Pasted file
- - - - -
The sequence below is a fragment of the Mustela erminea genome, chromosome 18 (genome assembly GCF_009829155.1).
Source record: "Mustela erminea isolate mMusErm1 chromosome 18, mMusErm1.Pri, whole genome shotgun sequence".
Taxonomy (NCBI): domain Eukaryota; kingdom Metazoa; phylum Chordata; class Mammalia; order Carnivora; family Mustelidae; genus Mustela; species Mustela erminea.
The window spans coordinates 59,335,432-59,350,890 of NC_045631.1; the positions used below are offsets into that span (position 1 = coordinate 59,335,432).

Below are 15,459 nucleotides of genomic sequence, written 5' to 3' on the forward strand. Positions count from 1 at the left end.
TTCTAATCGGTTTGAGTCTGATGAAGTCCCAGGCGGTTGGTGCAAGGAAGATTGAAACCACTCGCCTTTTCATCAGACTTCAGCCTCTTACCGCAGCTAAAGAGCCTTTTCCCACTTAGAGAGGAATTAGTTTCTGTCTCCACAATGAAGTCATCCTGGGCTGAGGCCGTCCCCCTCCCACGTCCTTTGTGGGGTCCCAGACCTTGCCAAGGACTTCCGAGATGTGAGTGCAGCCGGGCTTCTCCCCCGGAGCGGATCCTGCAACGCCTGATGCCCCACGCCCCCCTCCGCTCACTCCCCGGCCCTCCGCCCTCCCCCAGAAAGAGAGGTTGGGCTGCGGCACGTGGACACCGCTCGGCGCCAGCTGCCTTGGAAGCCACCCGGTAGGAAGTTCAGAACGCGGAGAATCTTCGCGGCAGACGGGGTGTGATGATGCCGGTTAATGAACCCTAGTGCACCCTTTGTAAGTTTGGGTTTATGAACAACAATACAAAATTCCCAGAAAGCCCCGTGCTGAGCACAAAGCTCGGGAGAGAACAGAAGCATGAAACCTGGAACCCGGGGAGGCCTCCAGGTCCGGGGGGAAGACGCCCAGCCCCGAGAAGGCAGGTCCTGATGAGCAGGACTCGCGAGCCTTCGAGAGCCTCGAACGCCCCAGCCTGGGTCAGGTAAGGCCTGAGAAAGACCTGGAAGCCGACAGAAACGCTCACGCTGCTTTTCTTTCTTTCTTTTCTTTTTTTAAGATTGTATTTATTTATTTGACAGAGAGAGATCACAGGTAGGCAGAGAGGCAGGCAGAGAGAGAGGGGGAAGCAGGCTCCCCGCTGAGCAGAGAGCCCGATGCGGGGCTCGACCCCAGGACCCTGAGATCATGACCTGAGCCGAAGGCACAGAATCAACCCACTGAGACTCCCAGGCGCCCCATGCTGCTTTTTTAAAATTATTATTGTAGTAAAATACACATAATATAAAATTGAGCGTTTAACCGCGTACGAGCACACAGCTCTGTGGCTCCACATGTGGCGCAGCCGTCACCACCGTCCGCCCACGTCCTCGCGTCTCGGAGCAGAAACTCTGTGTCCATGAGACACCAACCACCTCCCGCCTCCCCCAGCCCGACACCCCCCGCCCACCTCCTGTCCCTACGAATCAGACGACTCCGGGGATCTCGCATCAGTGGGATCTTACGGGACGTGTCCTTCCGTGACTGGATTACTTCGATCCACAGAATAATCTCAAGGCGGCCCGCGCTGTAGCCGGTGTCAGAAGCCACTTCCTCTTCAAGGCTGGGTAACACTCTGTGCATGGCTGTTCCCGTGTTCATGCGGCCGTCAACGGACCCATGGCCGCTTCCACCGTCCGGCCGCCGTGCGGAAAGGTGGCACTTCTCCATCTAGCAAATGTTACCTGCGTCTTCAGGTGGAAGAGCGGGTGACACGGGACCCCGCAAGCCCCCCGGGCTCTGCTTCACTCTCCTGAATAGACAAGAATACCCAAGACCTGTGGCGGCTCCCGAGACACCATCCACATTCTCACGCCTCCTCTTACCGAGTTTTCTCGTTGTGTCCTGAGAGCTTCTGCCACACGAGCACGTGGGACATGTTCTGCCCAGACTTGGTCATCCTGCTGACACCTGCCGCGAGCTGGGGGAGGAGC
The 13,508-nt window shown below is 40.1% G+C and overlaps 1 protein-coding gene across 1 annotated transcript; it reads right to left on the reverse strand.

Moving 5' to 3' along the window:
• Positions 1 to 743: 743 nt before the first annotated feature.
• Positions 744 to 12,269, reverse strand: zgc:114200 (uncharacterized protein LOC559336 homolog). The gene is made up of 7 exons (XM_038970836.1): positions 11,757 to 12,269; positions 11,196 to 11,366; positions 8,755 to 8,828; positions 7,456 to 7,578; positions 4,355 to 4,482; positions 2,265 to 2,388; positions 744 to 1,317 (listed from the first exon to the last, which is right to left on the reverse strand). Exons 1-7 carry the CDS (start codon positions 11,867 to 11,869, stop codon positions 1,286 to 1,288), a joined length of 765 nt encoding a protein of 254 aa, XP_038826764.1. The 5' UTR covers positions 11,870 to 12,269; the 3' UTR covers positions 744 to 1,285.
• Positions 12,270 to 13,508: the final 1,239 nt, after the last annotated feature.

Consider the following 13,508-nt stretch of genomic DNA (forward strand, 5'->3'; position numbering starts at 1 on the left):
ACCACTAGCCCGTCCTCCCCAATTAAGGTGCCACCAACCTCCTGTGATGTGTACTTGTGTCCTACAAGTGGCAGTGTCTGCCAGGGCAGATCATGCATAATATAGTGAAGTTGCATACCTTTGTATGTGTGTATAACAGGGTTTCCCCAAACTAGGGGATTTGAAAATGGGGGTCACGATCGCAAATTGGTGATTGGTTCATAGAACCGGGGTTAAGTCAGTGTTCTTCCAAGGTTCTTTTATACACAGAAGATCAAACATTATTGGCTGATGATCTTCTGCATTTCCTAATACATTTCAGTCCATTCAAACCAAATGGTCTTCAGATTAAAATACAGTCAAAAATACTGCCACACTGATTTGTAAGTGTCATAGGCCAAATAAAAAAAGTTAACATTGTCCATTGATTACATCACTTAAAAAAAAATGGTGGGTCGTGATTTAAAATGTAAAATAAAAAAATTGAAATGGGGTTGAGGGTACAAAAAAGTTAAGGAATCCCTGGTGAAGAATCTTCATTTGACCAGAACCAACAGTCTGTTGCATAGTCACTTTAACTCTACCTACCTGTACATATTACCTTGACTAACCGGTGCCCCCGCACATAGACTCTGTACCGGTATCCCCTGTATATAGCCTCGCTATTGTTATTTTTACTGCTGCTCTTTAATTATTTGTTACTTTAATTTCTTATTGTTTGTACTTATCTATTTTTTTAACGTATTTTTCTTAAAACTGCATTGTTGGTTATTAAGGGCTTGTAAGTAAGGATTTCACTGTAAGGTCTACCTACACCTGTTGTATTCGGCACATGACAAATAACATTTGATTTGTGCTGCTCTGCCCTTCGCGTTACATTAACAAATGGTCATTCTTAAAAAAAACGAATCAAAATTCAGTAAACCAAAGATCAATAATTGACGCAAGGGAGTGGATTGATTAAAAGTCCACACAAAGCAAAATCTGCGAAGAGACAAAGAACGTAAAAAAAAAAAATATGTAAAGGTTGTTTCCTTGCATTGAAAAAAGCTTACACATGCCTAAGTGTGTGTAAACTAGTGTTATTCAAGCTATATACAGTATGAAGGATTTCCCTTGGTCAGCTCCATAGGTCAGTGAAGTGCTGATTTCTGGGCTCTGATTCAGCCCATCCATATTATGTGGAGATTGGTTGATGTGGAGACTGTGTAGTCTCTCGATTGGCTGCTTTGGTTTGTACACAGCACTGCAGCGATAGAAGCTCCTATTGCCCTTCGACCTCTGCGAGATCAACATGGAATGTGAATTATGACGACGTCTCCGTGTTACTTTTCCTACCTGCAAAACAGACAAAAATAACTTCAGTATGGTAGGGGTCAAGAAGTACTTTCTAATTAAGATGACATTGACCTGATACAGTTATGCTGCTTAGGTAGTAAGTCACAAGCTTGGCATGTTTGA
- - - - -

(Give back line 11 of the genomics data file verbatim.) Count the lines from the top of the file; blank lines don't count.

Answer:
• Positions 12,270 to 13,508: the final 1,239 nt, after the last annotated feature.